Edge Computing: Moving the Future of Manufacturing

Existing on-premises and centralized cloud infrastructures cannot support the huge computing needs of these powerful applications that require low latency (or data transfer latency) to smoothly transfer and access data in real time. .. To reduce latency and bandwidth usage and keep costs down, computing power and processes need to be closer to the physical location of the data. solution? Transfer computing power to local infrastructure at the “edge” of the network, rather than relying on remote data centers.

According to Frost & Sullivan, a whopping 90% of industrial enterprises will use edge computing technology by 2022, while a recent IDC report (registration required) shows that 40% of all organizations will invest in edge computing next year. I found out. “Edge computing is needed to enable the next generation of the Industrial Revolution,” said Bike Xie, vice president of engineering at AI technology vendor Kneron. He said the future of AI and other automation technologies will depend on the distributed edge, depending on whether the Internet of Things and other devices are connected to distributed network nodes or implement AI-enabled chips that can autonomously build algorithmic models. Explains.

“Edge computing complements the cloud,” says Xie. “Like the cloud, edge technology requires application manufacturers to acquire and apply data-driven knowledge that enhances smart factories and products.”

Manufacturing moves to the edge

The move to edge computing is the result of major changes in the manufacturing industry over the last two decades. Whether manufacturing industrial products, electronic equipment, or consumer goods, manufacturers slowly but steadily enhance system and process automation and self-monitoring to produce products, maintain equipment, and supply. Increases the efficiency of optimizing all links in the chain. ..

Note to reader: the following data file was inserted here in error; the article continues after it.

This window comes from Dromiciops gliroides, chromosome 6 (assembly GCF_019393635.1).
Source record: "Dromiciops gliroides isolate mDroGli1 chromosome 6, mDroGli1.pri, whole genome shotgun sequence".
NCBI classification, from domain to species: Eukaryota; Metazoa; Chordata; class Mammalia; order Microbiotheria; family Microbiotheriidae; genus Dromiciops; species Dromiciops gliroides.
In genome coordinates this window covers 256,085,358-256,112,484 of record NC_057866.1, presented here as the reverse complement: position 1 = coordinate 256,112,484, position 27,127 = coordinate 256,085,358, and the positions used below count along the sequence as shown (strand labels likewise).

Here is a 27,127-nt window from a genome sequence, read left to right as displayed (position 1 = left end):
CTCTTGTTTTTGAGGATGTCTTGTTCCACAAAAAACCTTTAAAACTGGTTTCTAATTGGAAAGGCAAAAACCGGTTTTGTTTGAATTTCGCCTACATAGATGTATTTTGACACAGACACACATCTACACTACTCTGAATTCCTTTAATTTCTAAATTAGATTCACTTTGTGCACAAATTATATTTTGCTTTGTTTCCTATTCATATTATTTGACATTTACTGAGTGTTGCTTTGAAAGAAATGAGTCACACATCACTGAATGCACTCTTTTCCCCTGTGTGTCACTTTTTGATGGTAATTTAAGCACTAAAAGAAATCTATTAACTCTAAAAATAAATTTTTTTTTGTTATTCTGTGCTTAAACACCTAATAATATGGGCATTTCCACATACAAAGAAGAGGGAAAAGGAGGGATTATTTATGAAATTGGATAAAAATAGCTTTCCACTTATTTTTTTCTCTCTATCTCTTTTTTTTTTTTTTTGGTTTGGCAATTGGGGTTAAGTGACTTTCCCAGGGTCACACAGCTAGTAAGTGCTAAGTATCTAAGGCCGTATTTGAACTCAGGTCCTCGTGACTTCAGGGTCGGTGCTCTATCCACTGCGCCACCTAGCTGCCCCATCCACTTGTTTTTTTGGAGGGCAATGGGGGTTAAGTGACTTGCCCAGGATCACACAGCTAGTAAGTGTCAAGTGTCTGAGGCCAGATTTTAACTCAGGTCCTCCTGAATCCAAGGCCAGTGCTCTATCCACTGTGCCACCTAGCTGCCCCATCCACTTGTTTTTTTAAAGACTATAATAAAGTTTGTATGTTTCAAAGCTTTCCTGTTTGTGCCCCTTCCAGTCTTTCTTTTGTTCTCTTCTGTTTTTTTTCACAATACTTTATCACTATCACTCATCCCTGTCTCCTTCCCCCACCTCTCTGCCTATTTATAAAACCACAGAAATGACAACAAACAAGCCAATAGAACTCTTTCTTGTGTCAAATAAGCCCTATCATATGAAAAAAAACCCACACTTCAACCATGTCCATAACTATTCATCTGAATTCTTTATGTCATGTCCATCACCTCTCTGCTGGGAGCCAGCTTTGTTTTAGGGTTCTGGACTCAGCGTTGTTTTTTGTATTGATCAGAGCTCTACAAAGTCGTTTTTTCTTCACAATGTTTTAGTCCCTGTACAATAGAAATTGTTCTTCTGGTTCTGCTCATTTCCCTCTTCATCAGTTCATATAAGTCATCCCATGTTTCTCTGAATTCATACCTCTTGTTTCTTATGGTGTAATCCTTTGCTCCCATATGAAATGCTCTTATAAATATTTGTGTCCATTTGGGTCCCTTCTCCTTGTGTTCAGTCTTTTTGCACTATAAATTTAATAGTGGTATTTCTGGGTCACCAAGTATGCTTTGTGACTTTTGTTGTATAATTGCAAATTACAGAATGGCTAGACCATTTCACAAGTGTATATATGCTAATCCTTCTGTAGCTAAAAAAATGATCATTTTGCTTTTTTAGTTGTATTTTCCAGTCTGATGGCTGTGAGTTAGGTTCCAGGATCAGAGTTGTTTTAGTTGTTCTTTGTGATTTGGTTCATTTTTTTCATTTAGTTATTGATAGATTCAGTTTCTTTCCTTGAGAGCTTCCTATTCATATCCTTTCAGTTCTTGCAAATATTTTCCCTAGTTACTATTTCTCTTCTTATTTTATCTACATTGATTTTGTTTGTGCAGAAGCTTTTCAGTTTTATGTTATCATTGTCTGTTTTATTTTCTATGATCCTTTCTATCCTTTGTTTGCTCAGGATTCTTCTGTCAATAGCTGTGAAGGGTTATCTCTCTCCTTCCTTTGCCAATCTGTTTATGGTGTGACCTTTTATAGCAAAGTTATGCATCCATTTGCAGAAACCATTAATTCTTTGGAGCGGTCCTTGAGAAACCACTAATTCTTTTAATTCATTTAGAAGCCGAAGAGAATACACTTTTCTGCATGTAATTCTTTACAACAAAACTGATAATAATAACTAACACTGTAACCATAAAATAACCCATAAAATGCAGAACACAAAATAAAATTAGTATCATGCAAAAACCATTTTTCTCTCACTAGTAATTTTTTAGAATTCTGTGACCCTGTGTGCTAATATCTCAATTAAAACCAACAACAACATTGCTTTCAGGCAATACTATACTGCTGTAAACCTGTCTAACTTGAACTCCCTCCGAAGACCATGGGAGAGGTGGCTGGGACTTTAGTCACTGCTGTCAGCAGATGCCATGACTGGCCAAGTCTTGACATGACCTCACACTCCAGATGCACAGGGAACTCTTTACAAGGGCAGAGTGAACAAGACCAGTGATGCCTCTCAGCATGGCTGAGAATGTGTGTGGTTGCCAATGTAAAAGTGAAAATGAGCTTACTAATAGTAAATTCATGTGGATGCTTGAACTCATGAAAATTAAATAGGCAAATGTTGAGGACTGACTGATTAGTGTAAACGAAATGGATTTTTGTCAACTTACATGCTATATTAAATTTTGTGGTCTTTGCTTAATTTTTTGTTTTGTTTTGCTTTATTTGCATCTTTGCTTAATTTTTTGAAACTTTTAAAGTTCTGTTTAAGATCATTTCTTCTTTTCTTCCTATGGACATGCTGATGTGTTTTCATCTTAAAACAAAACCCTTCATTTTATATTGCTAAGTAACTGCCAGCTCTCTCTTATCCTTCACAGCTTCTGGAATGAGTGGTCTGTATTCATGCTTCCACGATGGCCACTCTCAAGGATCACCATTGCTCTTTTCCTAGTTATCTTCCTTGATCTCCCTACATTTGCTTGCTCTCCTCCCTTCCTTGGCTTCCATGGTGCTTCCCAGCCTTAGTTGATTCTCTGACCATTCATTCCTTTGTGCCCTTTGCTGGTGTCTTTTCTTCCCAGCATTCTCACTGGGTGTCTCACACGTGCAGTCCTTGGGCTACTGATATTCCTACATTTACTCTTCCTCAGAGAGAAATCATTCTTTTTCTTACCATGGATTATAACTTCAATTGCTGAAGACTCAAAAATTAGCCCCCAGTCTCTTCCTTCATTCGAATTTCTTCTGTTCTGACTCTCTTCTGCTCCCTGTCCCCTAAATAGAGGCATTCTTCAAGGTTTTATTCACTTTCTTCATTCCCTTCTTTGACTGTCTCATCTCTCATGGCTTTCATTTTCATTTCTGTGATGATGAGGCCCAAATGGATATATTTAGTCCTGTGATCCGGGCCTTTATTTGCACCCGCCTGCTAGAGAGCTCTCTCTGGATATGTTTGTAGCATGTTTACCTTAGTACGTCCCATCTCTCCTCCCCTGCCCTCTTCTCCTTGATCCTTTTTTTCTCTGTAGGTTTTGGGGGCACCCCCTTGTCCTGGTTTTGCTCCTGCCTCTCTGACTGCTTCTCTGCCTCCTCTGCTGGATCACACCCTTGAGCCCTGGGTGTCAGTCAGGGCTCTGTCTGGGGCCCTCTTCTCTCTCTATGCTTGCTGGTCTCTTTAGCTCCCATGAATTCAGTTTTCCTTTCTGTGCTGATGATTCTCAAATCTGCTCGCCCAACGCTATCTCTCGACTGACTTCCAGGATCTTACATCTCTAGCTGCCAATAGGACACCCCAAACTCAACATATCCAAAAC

As manufacturers implement more sensor-based automation-driven devices, they generate more data than ever before. However, in many cases, datasets from sensor-based devices to centralized systems can quickly become cumbersome, slow to automate, and cause real-time applications to stop working.

Edge computing gives manufacturers flexible choices about how data is processed, eliminating time lags, reducing bandwidth usage, and choosing which data can be discarded immediately after processing, Xie says. “Manufacturers can quickly process data at the edge if sending data to the cloud is the bottleneck, and move specific data to the cloud if latency and bandwidth are not an issue.” Where to use the data Processing close together not only saves bandwidth and costs, but also makes the data more secure because it is processed immediately.

By 2023, IDC predicts that more than 50% of new enterprise IT infrastructure deployed will be at the edge of the enterprise’s data center, starting at less than 10% in 2020.

An example of the cloud-to-edge switch is by Paul Savill, Senior Vice President of Product Management and Services at Lumen, a technology company that provides edge computing platforms. Lumen recently installed in a newly built million square foot factory. Robot systems from about 50 different manufacturers rely on edge computing “because they must be within 5ms of the delay to control the robot accurately.” This deployment provides a secure connection from edge applications to robot manufacturers’ data centers to “gather information in real time.”

But for long-term data storage, machine learning and analytics applications, all of this happens in the public cloud, Savill says. Other larger workloads are processed in “huge computing power” big data centers that can quickly process huge amounts of data.

“The chain from public cloud to edge computing to on-premises is very important,” says Savill. “This allows our customers to take advantage of the latest advanced technology to save money and achieve incredible efficiency.”

Edge Computing: Moving the Future of Manufacturing

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